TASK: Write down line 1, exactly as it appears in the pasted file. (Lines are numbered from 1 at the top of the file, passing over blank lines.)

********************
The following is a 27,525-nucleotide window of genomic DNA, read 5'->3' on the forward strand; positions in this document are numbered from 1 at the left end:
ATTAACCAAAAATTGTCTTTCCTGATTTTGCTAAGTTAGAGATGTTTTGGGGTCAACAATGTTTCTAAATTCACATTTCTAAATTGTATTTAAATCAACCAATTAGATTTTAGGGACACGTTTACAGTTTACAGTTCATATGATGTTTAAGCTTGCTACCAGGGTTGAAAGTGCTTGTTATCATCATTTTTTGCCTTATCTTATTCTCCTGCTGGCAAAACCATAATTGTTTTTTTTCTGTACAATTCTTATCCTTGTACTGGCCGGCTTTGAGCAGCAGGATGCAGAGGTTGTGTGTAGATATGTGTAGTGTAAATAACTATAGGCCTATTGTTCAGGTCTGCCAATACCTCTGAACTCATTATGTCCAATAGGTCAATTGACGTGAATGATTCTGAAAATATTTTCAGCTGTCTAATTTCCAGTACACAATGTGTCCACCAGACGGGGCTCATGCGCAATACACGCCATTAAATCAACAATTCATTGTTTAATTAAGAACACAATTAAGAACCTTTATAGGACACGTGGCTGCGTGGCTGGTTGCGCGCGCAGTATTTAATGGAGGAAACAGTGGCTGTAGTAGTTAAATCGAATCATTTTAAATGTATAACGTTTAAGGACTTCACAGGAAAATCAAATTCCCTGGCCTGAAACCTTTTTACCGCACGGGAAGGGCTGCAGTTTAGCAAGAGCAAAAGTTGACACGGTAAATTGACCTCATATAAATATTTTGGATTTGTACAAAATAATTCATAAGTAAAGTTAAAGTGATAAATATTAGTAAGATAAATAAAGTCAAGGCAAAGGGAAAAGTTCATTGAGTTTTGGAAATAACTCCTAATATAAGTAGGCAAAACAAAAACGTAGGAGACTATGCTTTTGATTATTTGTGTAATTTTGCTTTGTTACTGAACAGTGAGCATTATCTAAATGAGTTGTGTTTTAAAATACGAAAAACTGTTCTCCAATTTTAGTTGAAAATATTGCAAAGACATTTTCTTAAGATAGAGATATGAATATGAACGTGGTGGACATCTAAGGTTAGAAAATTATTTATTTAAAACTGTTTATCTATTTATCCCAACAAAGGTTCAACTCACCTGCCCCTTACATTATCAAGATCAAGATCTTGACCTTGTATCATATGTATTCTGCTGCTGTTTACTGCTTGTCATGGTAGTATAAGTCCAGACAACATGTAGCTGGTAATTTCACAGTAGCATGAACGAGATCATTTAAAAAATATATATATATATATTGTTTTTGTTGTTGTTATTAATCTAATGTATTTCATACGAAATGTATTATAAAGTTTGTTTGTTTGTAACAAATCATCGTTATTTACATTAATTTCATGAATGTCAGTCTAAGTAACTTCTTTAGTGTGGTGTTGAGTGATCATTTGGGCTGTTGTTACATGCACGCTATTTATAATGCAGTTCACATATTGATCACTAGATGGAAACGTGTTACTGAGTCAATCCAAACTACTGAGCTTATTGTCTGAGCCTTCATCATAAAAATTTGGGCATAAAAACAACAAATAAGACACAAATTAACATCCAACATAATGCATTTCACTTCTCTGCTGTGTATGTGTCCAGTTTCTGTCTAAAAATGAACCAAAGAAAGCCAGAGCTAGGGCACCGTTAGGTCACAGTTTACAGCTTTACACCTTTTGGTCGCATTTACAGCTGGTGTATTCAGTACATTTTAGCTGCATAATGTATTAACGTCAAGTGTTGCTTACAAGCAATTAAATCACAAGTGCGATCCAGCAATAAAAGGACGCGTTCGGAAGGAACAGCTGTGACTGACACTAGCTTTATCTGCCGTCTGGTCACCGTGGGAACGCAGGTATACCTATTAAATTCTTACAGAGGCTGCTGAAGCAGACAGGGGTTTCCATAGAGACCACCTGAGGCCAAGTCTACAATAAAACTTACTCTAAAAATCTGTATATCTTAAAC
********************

The following is a 27,525-nucleotide window of genomic DNA, read 5'->3' on the forward strand; positions in this document are numbered from 1 at the left end: